- $200-$2,000: a first-degree misdemeanor, up to five years in prison and a $10,000 fine;
- Over $2,000: a third-degree felony, up to seven years in prison, and a $15,000 fine.
If the item stolen is a motor vehicle or a gun, it is considered a third-degree felony. If this is your third offense you face a third-degree felony.
Penalties for Shoplifting/Retail Theft
Shoplifting, which is considered “retail theft”, has different penalties than being charged with “theft” in Pennsylvania. Penalties for shoplifting fall under the following grading: When the amount of the item stolen is:
- Less than $150 AND it is a first offense: A summary offense, a $300 fine and up to 90 days in jail;
- Over $150 OR a second offense under $150: a first-degree misdemeanor, up to five years in prison and a $10,000 fine;
- Over $2,000: a third-degree felony, up to seven years in prison and a $15,000 fine.
How Long Does A Theft Conviction Stay On My Record?
It’s important to note that a theft conviction remains on your record forever. The only way you can remove it is by filing a petition for expungement. This means that when you apply for employment, complete an application, to rent an apartment or try to go to school, a background check will find the theft conviction.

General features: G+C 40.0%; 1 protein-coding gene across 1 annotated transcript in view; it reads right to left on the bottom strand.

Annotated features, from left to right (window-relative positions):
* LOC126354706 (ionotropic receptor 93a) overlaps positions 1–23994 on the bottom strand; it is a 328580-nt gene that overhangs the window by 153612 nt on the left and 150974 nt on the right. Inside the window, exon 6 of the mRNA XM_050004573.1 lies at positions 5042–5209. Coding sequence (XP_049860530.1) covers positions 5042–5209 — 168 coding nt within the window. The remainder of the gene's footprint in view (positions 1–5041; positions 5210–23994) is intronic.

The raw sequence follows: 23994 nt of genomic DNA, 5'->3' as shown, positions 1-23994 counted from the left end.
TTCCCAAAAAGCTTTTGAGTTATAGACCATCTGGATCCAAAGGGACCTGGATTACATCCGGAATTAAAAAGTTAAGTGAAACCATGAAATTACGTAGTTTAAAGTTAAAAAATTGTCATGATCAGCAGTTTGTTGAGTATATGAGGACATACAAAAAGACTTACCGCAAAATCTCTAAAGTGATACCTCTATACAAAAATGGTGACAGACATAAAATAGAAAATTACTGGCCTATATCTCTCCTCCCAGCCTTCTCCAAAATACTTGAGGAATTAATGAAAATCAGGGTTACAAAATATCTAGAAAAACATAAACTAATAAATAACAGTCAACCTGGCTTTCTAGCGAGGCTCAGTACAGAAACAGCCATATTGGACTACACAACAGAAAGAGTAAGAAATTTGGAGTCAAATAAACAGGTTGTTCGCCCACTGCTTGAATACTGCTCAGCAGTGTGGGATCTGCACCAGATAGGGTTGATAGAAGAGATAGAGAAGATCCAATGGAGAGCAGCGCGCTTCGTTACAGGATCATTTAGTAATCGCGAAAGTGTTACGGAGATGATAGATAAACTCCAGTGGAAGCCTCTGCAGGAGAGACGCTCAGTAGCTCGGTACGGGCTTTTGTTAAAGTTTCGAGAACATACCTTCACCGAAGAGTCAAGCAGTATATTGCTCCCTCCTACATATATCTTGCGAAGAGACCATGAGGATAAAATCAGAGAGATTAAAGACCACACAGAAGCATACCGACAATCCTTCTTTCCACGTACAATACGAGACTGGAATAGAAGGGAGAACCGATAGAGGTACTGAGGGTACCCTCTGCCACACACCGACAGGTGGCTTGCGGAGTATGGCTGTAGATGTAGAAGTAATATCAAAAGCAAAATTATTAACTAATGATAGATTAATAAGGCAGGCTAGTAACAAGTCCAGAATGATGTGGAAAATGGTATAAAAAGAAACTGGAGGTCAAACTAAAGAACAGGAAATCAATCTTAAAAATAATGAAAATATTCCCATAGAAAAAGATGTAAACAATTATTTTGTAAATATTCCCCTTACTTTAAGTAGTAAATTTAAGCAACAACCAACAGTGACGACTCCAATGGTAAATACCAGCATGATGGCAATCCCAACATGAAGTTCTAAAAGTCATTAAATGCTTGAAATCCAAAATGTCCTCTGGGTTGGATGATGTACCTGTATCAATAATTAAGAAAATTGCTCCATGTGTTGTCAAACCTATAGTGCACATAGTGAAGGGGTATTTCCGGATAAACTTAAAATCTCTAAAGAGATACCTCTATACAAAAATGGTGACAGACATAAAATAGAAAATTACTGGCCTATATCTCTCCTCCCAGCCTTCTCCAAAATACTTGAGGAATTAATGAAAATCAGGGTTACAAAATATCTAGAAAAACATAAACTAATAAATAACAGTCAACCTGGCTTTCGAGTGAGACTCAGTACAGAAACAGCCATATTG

When you apply for employment, complete an application to rent an apartment, or try to go to school, a background check will find the theft conviction.
If you have already been convicted of theft in Pennsylvania and have struggled to gain employment or a place to live, it is in your best interest to consult with a criminal defense attorney about expunging your record. Even if the record is expunged, a background check will still show a conviction and expungement, which means you will need to explain yourself in an interview.
Common Defenses to Theft Charges in Pennsylvania
An experienced theft lawyer in Pittsburgh from SMT Legal will be able to build a defense against the theft charges using one or more of the following common defenses:
- Claim of ownership
- A claim of right to the property
- Return of the property in question to the rightful owner
There is no guarantee that any of the above defenses will work in your situation, which is why it is important to seek the legal counsel of an experienced criminal defense attorney when faced with a theft charge. If you are facing a theft charge in Pennsylvania, it is in your best interest to consult with an experienced criminal defense lawyer as soon as possible.
We work to significantly increase your chances of having your charges reduced or withdrawn by building a strong defense strategy. We will make sure we get answers to all questions to aid in proving your innocence as well as search for any holes in the prosecution’s case. If the police did not follow proper procedures during your arrest, all evidence could be thrown out and your entire case could be dismissed. The experienced criminal defense team at SMT Legal understands the seriousness of a theft charge. We know that you could face more than a handful of years in prison and tens of thousands of dollars in fines if convicted. Don’t take a chance on getting lucky in court by representing yourself.